Next, the portion M is provided with a first set of holsters 27A, 27B. Each of these holsters consists of a bottle 39A, 39B held in place by velcro strips 33A, 33B. The velcro strips are sewn to the liner 16 and can be opened to release the respective bottle as shown in FIG. 4. The holsters 27A, 27 B are disposed symmetrically with respect to the longitudinal axis of the bag. Moreover, the holsters open inwardly so that their bottle caps are hidden and are not visible.
 To the left of holsters 27A, 27B there is another holster set 29A, 29B. Each of these holsters is formed of a pouch 30A, 30B sewn to the liner 16, a bottle 41A, 41B and a velcro strip 35A, 35B. As best seen in FIG. 2, the velcro strips 35 engage the cap portion of the bottle 41A, 41B. The bottles 41A, 41B can be released by opening the Velcro strips 35A, 35B as shown in FIG. 3.
 Finally, there is a last set of holsters 31A, 31B having similar structure to holsters 29A, 29B, as shown.
 At its left edge, the bag 11, is formed with additional velcro straps 45. These straps are shaped and arranged to accept an optional hanger 47. The hanger can be used to hang the bag 11 on a hanger bar in a closet, or a door knob.
 The bag 11 is also provided with a pair of laces 49.
 Preferably, the bottles 39A, 39B, 41A, 41B, 43A, 43B are 4-oz bottles, or can be bigger or smaller bottles. Any bag can have several bottles of the same size or bottles of different sizes. The holsters are adjustable to accept bottles of different sizes. Some of the bottles can be made of a soft plastic material to allow their contents to be squeezed out, while other bottles may be made of a harder plastic material or metal (e.g., aluminum) to protect its contents. These bottles are preferably sold either together with the bag or sold separately, as accessories. During packing, the user can then fill these bottles with various liquids, or solids, as desired.
 Importantly, the spacing between the holster sets is selected to allow easy folding of the bag thereby reducing its overall size. More specifically, as shown in FIGS. 6 and 7 the holster sets are spaced so that the bag can be folded a first time with the holster 31A fitting between holsters 29A and 27A. In this position, an end portion 51 of the bag 11 extending between holsters 31A, 31B and the edge of the bag (and including Velcro straps 45) lies over the holster 27A as shown. In this position, the overall thickness of the folded bag 11 is not much more than the thickness of the holsters themselves.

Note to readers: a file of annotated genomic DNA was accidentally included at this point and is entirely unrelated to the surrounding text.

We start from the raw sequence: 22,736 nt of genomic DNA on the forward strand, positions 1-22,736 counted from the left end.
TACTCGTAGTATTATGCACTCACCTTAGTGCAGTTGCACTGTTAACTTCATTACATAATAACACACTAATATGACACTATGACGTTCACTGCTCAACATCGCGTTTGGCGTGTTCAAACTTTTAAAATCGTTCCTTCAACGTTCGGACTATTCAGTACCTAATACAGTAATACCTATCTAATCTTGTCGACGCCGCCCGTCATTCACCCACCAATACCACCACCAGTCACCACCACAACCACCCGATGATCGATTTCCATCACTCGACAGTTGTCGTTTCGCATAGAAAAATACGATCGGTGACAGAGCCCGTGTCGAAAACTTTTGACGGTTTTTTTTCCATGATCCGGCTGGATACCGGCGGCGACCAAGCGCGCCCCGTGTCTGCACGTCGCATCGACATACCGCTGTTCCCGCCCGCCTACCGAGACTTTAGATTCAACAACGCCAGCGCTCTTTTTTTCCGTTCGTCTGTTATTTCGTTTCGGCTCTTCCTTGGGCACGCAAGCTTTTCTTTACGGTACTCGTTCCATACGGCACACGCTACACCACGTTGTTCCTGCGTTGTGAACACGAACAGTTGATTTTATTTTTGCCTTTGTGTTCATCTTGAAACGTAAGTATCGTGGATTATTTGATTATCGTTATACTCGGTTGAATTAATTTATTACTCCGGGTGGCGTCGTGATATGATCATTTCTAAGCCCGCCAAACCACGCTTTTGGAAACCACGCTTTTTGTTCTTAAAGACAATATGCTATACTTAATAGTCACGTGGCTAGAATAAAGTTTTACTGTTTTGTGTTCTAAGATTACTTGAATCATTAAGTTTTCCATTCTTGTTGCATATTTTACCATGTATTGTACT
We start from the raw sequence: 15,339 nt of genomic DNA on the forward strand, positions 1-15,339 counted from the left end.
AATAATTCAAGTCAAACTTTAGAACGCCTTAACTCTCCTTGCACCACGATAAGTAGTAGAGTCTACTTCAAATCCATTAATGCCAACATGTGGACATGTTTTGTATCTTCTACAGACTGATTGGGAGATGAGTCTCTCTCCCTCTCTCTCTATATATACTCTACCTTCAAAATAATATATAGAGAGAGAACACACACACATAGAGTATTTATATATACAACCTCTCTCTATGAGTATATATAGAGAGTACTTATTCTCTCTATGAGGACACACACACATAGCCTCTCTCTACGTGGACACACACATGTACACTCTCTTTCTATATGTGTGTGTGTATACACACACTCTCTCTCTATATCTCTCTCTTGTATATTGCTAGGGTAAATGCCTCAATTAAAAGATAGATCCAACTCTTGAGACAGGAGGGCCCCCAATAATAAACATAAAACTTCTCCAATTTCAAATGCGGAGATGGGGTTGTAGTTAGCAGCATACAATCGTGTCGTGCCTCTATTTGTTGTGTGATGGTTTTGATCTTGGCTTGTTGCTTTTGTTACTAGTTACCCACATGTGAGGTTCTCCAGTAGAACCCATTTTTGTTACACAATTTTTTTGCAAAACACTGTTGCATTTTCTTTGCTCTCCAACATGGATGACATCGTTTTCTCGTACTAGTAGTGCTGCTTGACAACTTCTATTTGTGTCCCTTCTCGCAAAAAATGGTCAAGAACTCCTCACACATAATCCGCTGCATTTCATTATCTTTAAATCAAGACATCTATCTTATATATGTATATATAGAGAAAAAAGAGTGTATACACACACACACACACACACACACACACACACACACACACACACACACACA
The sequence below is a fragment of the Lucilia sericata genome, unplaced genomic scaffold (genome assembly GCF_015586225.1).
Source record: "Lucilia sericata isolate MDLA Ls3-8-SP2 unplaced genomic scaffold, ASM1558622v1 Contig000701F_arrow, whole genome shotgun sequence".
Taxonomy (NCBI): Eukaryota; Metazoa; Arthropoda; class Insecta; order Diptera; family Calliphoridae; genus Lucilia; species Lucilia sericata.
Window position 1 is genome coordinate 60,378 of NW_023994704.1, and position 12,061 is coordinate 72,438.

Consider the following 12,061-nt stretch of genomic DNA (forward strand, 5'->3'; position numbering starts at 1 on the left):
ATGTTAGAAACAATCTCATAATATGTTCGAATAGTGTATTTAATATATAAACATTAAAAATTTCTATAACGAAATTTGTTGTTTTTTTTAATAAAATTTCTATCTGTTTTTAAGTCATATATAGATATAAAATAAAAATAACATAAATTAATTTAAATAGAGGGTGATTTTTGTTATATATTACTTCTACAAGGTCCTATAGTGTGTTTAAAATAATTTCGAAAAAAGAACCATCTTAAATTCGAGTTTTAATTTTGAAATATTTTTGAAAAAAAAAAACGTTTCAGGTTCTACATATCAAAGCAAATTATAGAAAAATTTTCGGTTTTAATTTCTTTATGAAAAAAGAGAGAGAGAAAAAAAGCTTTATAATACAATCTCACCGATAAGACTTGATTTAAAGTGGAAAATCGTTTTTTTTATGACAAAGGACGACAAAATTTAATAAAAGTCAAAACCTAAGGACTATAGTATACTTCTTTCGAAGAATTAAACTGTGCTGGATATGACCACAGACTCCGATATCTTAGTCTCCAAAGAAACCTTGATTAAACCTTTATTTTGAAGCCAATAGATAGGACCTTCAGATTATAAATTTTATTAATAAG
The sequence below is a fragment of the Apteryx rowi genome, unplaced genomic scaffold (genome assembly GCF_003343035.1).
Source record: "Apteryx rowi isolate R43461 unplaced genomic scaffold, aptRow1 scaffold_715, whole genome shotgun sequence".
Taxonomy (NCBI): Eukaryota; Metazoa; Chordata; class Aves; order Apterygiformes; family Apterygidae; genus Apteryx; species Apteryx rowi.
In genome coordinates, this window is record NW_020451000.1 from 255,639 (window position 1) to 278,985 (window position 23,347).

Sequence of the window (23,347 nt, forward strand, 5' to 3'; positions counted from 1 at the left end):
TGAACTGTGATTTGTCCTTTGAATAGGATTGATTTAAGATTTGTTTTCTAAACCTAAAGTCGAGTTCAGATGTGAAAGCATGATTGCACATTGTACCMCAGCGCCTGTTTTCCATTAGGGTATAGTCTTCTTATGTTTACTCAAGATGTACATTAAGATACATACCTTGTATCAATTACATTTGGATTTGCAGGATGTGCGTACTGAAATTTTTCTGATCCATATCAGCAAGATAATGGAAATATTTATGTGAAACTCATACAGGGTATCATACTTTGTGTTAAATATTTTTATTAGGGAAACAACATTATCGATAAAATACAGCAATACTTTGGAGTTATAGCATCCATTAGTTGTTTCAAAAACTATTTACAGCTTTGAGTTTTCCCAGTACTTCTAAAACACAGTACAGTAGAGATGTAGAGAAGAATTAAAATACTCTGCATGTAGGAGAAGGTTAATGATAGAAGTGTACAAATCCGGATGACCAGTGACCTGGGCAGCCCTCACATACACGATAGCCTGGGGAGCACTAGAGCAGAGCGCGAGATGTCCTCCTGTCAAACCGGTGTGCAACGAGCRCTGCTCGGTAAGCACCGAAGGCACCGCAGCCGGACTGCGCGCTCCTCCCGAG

Next, as shown in FIGS. 7 and 8, the bag 11 is folded a second time with holsters 27A, 31A, 29A being disposed over the pocket 23A. In this position, the pocket 23A again fits between the holsters 27A and 29A.
 Finally, as shown in FIGS. 9 and 10, the bag is folded a third time causing the minor portion m of the bag 11 to be disposed around the major portion M. The bag 11 is then closed by wrapping it and tying it with the laces 49. In addition, the bag may also be provided with buttons 55, snaps, buckles or other closure means. In this manner the bag can be rolled up easily and quickly into a small and compact configuration having a thickness that is approximately equal to the thickness of the holsters. In one sense, holsters 27A, 27B and holsters 29A, 29B are inner holsters and holsters 31A, 31B are outer holsters, the holsters being spaced so that the bag can be rolled up with the outer holsters 31A, 31B being disposed between the inner holsters.
 One skilled in the art will appreciate that, as seen in the Figures, for example, FIGS. 7 and 8 the holsters and bottles are sized so that when they are folded over, two outer holsters and the inner holster are interlocked mechanically thereby insuring that once the bag is folded up, the bottles do not move and their contents are protected from breakage. Moreover, while the drawings show three sets of holsters and receptacles, the same design may be used for more holsters and/or receptacles as well.
 The bottles or receptacles can be customized to accept various objects, such as pill boxes, razor blades, razors, jewelry holders, toothbrush holders, toothbrush holders, hair brushes. etc. In addition, the bottles may be used to hold various liquids, or gases such as deodorants, hair sprays, etc.
 While the invention has been described with reference to several particular embodiments, it is to be understood that these embodiments are merely illustrative of the principles of the invention. Accordingly, the embodiments described in particular should be considered as exemplary, not limiting, with respect to the following claims.
FIG. 1 shows an orthogonal view of a travel bag in an open configuration constructed in accordance with this invention;
FIGS. 2-5 show cross-sectional views of the invention of FIG. 1 taken along lines 2-2, 3-3, 4-4 and 5-5, respectively;
FIG. 6 shows a side view of the travel bag of FIG. 1;
FIG. 7 shows a side view of the travel bag after a first fold;
FIG. 8 shows a side view of the travel bag after a second fold;
FIG. 9 shows a side view of the travel bag after it has been completely folded; and
FIG. 10 shows an orthogonal view of the completely folded travel bag of FIG. 9.